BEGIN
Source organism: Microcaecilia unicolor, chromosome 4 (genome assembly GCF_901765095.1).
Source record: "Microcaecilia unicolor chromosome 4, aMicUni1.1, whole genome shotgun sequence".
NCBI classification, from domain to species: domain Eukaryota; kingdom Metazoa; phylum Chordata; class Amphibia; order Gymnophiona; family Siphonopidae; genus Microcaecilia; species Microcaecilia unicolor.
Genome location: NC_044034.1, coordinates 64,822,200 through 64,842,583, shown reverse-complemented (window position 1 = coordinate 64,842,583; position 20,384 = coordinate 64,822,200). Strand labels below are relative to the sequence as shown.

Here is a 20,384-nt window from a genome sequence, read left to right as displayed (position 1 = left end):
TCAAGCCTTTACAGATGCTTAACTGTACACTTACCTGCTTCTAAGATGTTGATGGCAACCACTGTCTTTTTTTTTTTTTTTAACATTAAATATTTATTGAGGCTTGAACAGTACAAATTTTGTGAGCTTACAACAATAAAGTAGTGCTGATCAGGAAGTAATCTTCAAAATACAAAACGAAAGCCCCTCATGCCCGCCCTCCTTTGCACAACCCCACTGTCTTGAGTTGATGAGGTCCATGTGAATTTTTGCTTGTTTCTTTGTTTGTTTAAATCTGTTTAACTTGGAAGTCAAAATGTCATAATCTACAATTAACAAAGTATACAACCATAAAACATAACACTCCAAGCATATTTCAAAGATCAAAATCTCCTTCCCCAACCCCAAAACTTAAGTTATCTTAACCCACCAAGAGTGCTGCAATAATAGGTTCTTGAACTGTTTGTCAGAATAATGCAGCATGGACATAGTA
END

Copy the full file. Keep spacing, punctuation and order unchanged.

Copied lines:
Source organism: Microcaecilia unicolor, chromosome 4 (genome assembly GCF_901765095.1).
Source record: "Microcaecilia unicolor chromosome 4, aMicUni1.1, whole genome shotgun sequence".
NCBI classification, from domain to species: domain Eukaryota; kingdom Metazoa; phylum Chordata; class Amphibia; order Gymnophiona; family Siphonopidae; genus Microcaecilia; species Microcaecilia unicolor.
Genome location: NC_044034.1, coordinates 64,822,200 through 64,842,583, shown reverse-complemented (window position 1 = coordinate 64,842,583; position 20,384 = coordinate 64,822,200). Strand labels below are relative to the sequence as shown.

Here is a 20,384-nt window from a genome sequence, read left to right as displayed (position 1 = left end):
TCAAGCCTTTACAGATGCTTAACTGTACACTTACCTGCTTCTAAGATGTTGATGGCAACCACTGTCTTTTTTTTTTTTTTTAACATTAAATATTTATTGAGGCTTGAACAGTACAAATTTTGTGAGCTTACAACAATAAAGTAGTGCTGATCAGGAAGTAATCTTCAAAATACAAAACGAAAGCCCCTCATGCCCGCCCTCCTTTGCACAACCCCACTGTCTTGAGTTGATGAGGTCCATGTGAATTTTTGCTTGTTTCTTTGTTTGTTTAAATCTGTTTAACTTGGAAGTCAAAATGTCATAATCTACAATTAACAAAGTATACAACCATAAAACATAACACTCCAAGCATATTTCAAAGATCAAAATCTCCTTCCCCAACCCCAAAACTTAAGTTATCTTAACCCACCAAGAGTGCTGCAATAATAGGTTCTTGAACTGTTTGTCAGAATAATGCAGCATGGACATAGTA